What do you say to someone who no longer believes life is worth living, who feels they have lost all they ever cared about? Who, when they go home and close the door, are met with silence? As Christians we are encouraged to comfort those who mourn. A beautiful sentiment in the Beatitudes. But how do we cope when its time to put this into practice?

Too often we are at a loss, we are scared and embarassed by the silences so we try and fill the gaps with our many words. Recently, I hugged a stranger, an old lady who had lost her husband and was obviously utterly bereft. Perhaps it was an invasion of her privacy? All I know is, when I saw her standing there weeping I could not make myself heed the social conventions, I had to comfort her.

I, myself, am not a stranger to depression. Most of my maternal relatives suffered with post natal depression to some degree. MIne was particularly bad after the birth of my 4th child, an event I had looked forward to with no qualms whatsoever. A combination of a difficult birth, an uncaring consultant and a small age gap (20 months) between children left me feeling out of control. A chance remark from a friend about her child who cried all the time buried itself in my subconscious and I became convinced I couldn’t cope. I used to phone my husband at work in floods of tears, begging him to come home. Because I felt not taken seriously I made superficial cuts to my wrists and took myself to a & e hoping they would keep me in and she would be looked after by someone else. But they just gave me a psych evaluation, asked if I was likely to try again and sent me home with the baby!

I know now this was for the best because if she had been fostered I may have lost her forever. Things came to a head when I packed a pitifully small bag, hopped on a bus and left the kids at home with my husband , and ran away. I don’t know what my intentions were. I traveled an hour away , lasted a few hours by myself, gave in and called my husband and he came to get me!

We decided on a radical solution that no one agreed with , that, because his mood was constant and not up and down like mine, that he would stay at home with the children and I would go out to work. His workmates told him he should divorce me. I got a job in my local supermarket, still not knowing if my breastfed baby would take a bottle from her daddy until my break in my first shift. I was still highly emotional, particularly when a crying baby came in. I felt incredibly guilty leaving her.

You might be wondering where the church was in the middle of all of this? My church at the time were fantastic, to the point of coming down to help dress the children if it felt too much. They organised a rota of people to be with me all the time, before the job swap. They couldn’t have done more. Unfortunately depending on who was sitting with me my moods were up and down . I just wanted to sit with my baby and feed her and that was about it but some well meaning people wanted me to tidy the house and get dinner on ready for my husband when it was all I could do to get out of bed!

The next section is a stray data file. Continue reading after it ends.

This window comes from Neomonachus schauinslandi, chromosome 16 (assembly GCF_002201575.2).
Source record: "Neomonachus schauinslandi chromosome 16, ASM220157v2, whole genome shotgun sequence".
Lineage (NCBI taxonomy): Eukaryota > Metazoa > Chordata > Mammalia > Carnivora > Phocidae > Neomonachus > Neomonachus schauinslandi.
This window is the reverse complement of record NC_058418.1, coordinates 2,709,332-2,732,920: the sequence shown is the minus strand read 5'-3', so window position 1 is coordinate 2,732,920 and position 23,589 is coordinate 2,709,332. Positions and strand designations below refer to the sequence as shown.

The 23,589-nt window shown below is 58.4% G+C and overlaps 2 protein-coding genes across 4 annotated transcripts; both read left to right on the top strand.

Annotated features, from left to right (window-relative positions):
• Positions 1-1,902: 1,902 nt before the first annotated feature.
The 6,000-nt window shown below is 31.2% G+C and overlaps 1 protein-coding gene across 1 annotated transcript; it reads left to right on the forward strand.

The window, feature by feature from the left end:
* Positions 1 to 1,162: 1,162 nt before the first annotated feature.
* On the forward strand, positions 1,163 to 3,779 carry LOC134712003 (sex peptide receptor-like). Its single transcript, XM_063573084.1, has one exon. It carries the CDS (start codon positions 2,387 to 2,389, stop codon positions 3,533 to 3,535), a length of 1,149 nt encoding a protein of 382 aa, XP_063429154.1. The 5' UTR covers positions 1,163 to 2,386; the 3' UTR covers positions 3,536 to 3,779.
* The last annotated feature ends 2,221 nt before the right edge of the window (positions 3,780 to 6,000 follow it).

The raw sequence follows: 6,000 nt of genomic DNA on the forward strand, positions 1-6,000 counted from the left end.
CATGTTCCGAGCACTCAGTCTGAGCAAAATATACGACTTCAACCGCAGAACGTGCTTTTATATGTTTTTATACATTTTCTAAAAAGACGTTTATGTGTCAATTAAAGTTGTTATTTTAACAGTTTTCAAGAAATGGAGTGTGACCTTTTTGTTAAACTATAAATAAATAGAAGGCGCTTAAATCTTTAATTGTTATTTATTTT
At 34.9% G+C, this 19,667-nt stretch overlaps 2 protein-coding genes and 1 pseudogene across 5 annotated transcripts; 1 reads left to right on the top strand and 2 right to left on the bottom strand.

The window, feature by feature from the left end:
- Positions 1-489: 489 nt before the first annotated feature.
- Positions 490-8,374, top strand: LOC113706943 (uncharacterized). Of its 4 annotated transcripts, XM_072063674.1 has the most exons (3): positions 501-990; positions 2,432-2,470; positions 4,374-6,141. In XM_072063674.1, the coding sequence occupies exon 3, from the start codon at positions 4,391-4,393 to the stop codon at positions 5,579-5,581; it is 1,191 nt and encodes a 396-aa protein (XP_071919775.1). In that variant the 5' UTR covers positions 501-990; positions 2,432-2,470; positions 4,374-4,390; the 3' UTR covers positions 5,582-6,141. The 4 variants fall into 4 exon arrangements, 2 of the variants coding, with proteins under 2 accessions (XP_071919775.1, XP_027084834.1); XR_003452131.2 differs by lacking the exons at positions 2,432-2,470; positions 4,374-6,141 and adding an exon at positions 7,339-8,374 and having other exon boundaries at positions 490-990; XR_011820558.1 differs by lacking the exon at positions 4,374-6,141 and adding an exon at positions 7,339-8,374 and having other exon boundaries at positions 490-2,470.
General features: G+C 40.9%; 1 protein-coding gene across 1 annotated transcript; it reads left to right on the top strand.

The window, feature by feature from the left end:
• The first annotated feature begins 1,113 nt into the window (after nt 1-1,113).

At the worst of my depression I felt as if I was in a big pit of darkness that I couldn’t climb out of. I felt abandoned by God. I was scared to go out and scared to stay home and felt like there was nothing to look forward to.

Gradually with the help of going out to work and antidepressants I began to see some light at the end of the tunnel. I used to count the number of nights I had managed to look after my baby and my other children and realised I was coping. On a bad day I just tried to get through a couple of hours, on a really bad day I just tried to get through the next half hour. Gradually the hours built up and one night I stopped counting.

Once I was on a more even keel I realised God had been there all along, I had just been blinded by my feelings and my circumstances.

Jesus was no stranger to difficult feelings. He felt rejection from his family and peers, he felt abandoned on the cross and he wept over Lazarus’s grave.

I want to tell my friend who is suicidal that there is a possibility these feelings will pass , that she won’t always feel as bad as she does now. That maybe if she can get through the next hour she can get through the afternoon. My heart aches for her.

In the past I have been guilty of well meaning Christianity which offers platitudes and instruction but no real comfort. I have spoken volumes when I should have listened and not spoken when it was needed.

Today you will encounter people, maybe a hug or a listening ear or a hold of their hand may do more than a well meant word. People just need to know desperately that somebody cares.

” All I know is He who I am supposed to serve would not have passed by without looking on you and making you well” (unknown quote).


2 thoughts on “This too shall pass?

  1. I have suffered major depression and have attempted suicide. For the past twenty-five years I have been on medication. I know the feelings of not being able to cope.

    What I appreciated most was a hug, a listening ear, a hand to hold and to know that somebody cares. ~ Dennis

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